I recently flew to Chevy Chase to visit my granddaughter, Calla. Prior to take off, a flight attendant announced that passengers were “…permitted a carry-on bag and one small personal item which can fit neatly under the seat…” I, a seasoned traveller, was familiar with the script and had already stowed my regulation-sized carry-on in the overhead bin, and after removing my iPad, stored my small personal item under my seat.
Across the isle a woman was sweating profusely as she tried to jam her large bag in the overhead bin. The flight attendant tried several ways to convince the traveler to check her bag. The traveler’s “punishment” for trying to sneak the larger bag on board was that her bag would be checked all the way to the dreaded baggage claim. The woman argued that it should be gate checked, saving her time upon arrival, but this was a battle the flight attendant would win. The passenger carried on about the declining customer service trend throughout the airlines industry, the poor design of the planes, and whatever else she could think of, but to no avail. Her bag was tagged for baggage claim. The irony here is that the traveler’s apparent over-reaction to the incident, was likely tied to another kind of baggage, her “emotional baggage (EB).”
Emotional baggage is the negative stuff we just can’t let go of. It is that stuff that lingers and continues to bother us and haunt us, things we keep going over and over in our heads, never resolving. We all have it. I am sure that those of us who are truly happy have the least amount of emotional baggage. What we have could fit in a small carry-on bag.
Those of us who have a large suitcase of EB, continue to apply it to our present life, allowing it to cloud our judgement, and make poor decisions. We far too easily recall what our mothers did to make our lives difficult, or what our former husband did that was unfair. The more we talk about what wasn’t good and allow that to interfere in our being at our personal best, the bigger the piece of luggage. The bigger the luggage, the more difficult it is for us to travel about our world with ease, to find real happiness.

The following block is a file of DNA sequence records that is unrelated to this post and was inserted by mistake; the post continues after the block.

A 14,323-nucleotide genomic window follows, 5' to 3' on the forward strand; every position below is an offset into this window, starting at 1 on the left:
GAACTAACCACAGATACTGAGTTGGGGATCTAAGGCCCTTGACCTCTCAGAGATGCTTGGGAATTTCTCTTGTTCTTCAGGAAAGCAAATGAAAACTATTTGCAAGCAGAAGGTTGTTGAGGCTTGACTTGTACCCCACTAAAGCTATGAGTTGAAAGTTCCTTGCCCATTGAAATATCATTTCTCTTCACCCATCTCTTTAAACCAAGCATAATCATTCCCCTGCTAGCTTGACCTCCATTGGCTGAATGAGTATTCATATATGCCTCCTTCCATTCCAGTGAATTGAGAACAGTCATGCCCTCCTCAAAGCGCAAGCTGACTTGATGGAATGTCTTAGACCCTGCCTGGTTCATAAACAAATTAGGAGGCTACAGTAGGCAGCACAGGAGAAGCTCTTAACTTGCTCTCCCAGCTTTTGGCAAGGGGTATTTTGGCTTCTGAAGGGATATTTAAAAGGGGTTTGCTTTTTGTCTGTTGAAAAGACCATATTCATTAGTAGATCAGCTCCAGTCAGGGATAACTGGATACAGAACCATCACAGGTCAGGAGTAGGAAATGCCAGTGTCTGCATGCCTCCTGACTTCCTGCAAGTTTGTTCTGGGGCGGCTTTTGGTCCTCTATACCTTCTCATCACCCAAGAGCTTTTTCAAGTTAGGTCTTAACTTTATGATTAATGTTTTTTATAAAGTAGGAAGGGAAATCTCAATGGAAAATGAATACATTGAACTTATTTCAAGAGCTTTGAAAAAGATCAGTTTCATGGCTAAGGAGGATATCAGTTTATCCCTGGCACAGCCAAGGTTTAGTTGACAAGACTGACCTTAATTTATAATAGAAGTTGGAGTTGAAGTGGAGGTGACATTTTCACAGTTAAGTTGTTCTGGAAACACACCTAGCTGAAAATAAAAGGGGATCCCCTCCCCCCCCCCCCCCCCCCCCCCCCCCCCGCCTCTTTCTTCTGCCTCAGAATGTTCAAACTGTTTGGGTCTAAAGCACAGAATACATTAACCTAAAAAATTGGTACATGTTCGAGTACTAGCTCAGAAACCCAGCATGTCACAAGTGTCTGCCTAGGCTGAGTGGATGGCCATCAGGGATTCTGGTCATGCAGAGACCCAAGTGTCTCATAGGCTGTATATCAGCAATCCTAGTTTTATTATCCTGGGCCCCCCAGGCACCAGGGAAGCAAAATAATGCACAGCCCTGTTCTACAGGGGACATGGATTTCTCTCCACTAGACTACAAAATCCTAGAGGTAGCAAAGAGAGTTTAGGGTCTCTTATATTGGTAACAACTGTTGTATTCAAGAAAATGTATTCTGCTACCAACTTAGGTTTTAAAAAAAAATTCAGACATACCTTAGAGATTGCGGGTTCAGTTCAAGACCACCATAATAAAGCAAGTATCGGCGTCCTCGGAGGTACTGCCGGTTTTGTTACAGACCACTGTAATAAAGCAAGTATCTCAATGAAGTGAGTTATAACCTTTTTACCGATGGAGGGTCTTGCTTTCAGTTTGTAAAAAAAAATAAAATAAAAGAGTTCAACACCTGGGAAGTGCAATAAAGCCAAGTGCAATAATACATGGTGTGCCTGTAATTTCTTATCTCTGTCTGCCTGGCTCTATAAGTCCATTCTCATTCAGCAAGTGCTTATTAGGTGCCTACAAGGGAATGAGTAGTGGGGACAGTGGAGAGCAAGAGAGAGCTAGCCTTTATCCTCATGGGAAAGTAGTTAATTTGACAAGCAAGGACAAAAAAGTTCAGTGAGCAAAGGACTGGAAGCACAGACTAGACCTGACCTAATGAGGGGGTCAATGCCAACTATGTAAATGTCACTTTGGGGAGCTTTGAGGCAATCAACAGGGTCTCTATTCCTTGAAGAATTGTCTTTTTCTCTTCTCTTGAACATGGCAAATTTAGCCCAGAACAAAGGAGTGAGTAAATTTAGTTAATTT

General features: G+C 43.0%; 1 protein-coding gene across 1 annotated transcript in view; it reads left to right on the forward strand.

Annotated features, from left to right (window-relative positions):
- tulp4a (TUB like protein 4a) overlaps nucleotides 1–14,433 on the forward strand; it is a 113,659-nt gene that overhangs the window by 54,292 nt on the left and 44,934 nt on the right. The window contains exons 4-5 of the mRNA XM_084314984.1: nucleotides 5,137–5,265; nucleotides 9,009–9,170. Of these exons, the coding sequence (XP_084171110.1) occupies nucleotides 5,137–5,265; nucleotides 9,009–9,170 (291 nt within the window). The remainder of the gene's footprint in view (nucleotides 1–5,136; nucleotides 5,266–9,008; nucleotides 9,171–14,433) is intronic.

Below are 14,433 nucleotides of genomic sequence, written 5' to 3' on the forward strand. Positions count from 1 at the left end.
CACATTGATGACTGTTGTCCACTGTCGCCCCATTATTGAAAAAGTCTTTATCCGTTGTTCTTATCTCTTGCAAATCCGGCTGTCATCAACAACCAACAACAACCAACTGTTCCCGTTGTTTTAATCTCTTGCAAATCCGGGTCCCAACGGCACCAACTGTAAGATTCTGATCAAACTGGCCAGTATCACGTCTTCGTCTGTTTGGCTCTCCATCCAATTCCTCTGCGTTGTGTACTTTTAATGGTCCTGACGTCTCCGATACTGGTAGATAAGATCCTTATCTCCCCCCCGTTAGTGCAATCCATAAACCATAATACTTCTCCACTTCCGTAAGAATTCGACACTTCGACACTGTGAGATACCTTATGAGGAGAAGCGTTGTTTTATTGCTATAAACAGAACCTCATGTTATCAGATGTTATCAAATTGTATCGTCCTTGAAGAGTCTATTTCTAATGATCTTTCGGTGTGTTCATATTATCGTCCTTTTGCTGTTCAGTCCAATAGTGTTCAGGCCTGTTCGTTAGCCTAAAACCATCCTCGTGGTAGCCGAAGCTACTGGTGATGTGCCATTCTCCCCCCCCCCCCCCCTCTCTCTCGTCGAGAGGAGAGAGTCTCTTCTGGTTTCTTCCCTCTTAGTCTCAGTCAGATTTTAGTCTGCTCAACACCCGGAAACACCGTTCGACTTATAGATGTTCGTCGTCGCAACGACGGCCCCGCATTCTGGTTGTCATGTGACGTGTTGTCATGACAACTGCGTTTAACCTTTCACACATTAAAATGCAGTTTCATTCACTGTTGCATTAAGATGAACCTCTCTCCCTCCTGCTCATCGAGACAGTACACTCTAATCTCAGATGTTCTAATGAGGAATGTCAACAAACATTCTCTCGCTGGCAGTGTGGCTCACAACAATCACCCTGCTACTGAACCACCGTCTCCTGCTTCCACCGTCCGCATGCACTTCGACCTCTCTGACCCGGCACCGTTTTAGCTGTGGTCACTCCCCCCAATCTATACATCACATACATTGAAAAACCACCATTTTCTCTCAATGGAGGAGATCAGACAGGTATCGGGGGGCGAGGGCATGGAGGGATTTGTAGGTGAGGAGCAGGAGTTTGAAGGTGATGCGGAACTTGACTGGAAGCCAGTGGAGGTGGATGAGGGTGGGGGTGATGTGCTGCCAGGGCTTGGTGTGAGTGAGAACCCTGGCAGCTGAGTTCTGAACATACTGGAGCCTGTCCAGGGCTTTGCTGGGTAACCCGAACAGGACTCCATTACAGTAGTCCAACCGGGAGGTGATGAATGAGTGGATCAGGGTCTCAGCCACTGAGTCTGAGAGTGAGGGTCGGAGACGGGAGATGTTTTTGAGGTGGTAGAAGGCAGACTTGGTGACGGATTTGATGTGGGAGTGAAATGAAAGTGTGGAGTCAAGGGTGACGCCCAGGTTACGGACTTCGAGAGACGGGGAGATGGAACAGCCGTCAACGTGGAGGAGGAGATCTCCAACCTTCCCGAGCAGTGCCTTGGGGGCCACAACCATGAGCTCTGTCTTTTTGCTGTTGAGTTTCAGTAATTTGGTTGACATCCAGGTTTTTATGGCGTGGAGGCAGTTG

Somehow those of us with the least amount of EB found a way to “move on”, to forgive, to learn from the experience, and put that old stuff behind us. I will put myself in the “small carry on EB category”. I often story tell about a negative experience from my childhood or early adulthood, but it is usually to indicate how I have changed my life so that does not reoccur. My parents were good parents, they did what they could with what they had. What I loved about their parenting (worth ethic, organized home, emphasis on education) I made sure I brought into my life as I was raising a family. What I did not like (lack of physical touching, never saying “I love you, prejudice”) I made a conscious effort to change so as to create our world as I thought it should be.
Even in women with High SUCCESSTROGEN who have only a small carry on bag of emotional stuff, occasionally the EB expands because something has shifted and caused pain, confusion, and disappointment. While that happened recently to me, fearing I would need to go to a larger bag for storage, I developed a strategy: I allowed myself three days of sadness and feeling sorry for myself, and then literally drafted a plan to move on with NO ANGER, NO BLAMING. As a matter of fact I will work hard to redesign this incredible friendship that is too important to discard.
Check your emotional baggage. Does it fit in a small carry on bag? Good, keep it that way. But do you have to sit on the carry on to zip it closed? Then it is getting out of control, sort out what you can “leave home”–keep the bag as light as you can.